Since your assault force numbers only 85 men, every fallschirmjäger and weapon is needed to ensure victory. In fact, the eight soldiers in your glider (you, six fallschirmjäger and the pilot, who is trained to fight) account for nearly 10 percent of your entire force. Moreover, the explosives were divided among the gliders, and the ones you have are vital to accomplishing the mission. Finally, although Wenzel is an experienced non-commissioned officer, you are the assault force’s commander. It is imperative that you take control of the battle to provide the critical leadership and split-second command decisions that will ensure the mission’s success.
You must now decide where to set down your glider and enter the ongoing battle.
POSSIBLE COURSES OF ACTION
With only moments to choose a landing site for your rapidly descending glider, you consider two courses of action.
The first option is to land on top of the fort, as the other gliders successfully did earlier. This is the fastest way to insert your remaining men and explosives into the fight and assume command of the ongoing attack. Yet this landing is risky given the maelstrom of bullets generated by the heavy combat taking place below. Your glider is extremely vulnerable to ground fire, particularly during the “low and slow” final approach to the landing area.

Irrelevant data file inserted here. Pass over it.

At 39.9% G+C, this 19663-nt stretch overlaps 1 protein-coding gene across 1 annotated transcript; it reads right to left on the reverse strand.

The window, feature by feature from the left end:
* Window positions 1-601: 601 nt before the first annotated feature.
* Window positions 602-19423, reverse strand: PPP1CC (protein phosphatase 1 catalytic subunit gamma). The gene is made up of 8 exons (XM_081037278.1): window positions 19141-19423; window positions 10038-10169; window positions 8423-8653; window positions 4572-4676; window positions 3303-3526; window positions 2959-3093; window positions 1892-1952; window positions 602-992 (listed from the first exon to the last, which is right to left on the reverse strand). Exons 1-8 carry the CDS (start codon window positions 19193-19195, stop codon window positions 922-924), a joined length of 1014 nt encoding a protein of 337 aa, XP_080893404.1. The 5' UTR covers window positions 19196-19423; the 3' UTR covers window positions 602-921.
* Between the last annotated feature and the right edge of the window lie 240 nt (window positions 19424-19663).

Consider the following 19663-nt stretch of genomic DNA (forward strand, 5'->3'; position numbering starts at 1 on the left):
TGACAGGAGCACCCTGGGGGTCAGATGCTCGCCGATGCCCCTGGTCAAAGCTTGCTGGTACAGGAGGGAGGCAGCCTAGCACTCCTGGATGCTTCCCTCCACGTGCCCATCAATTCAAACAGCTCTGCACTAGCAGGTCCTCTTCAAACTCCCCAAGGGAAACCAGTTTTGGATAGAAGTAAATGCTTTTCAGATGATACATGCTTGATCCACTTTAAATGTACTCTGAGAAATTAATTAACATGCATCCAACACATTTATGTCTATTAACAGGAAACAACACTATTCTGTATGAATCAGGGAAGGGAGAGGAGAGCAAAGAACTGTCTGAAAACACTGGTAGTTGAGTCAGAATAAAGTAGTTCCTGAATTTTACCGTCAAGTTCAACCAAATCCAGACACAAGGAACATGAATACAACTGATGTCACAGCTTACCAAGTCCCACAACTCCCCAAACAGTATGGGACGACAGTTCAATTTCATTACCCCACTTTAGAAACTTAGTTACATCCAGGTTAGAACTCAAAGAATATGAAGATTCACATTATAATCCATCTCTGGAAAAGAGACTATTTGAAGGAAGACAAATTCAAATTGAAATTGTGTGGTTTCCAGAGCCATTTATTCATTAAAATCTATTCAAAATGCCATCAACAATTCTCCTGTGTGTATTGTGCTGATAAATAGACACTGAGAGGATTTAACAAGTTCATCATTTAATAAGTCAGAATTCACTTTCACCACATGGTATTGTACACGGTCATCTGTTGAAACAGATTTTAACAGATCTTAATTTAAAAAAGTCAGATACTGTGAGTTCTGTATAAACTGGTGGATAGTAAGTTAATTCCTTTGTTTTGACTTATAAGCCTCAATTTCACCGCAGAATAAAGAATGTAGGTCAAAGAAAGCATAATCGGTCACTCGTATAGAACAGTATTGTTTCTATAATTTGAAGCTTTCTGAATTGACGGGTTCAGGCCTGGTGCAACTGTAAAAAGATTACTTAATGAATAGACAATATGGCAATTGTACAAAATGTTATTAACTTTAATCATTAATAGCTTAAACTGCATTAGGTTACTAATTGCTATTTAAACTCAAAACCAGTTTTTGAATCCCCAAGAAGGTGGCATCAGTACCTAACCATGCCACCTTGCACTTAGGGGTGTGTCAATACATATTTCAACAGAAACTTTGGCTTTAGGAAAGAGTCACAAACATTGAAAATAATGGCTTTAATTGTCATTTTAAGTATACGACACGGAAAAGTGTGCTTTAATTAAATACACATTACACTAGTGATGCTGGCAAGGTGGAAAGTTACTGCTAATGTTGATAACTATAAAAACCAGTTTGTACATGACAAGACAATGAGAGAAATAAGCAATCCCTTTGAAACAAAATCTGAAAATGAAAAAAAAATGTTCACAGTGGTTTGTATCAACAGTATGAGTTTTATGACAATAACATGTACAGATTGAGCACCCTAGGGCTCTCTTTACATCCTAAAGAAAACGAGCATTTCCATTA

The alternative course of action is to land in an open field near the fort and then move your men and explosives to join the battle atop the fortress. While this plan offers a safer landing site and lowers your risk of encountering the battle’s crossfire, it also slows your effort to enter the fight and requires you to move through the fields of fire of the machine guns and anti-tank guns protecting the approaches to the fort, which your fallschirmjäger have not yet engaged.
In response to your pilot’s landing site question, you order: “Set us down on top of the fort! A field might be safer, but from there we would have to fight through the enemy defenses just to reach our men and the battle. It’s worth the risk of flying through heavy fire to get to the fight as quickly as possible. Land on the fort – now!”
Colonel (Ret.) John Antal is the author of 10 books, including “Hell’s Highway” (randomhouse.com).
HISTORICAL NOTE: Despite the late arrival of Witzig and his remaining men, the May 10, 1940, attack on Fort Eben Emael was a stunning success. The fallschirmjäger assault force suffered six killed and 20 wounded, but the fort’s artillery was neutralized or destroyed and most of the 1,000-man garrison eventually was captured.
The victory at the fort allowed the right wing of the German offensive to advance rapidly, while farther south the offensive’s left wing broke through French army defenses in the Ardennes. The Germans quickly attained their goal of defeating the allied armies; British and some French forces evacuated to Britain through Dunkirk May 27-June 4; and France fell June 22.
Originally published in the September 2013 issue of Armchair General.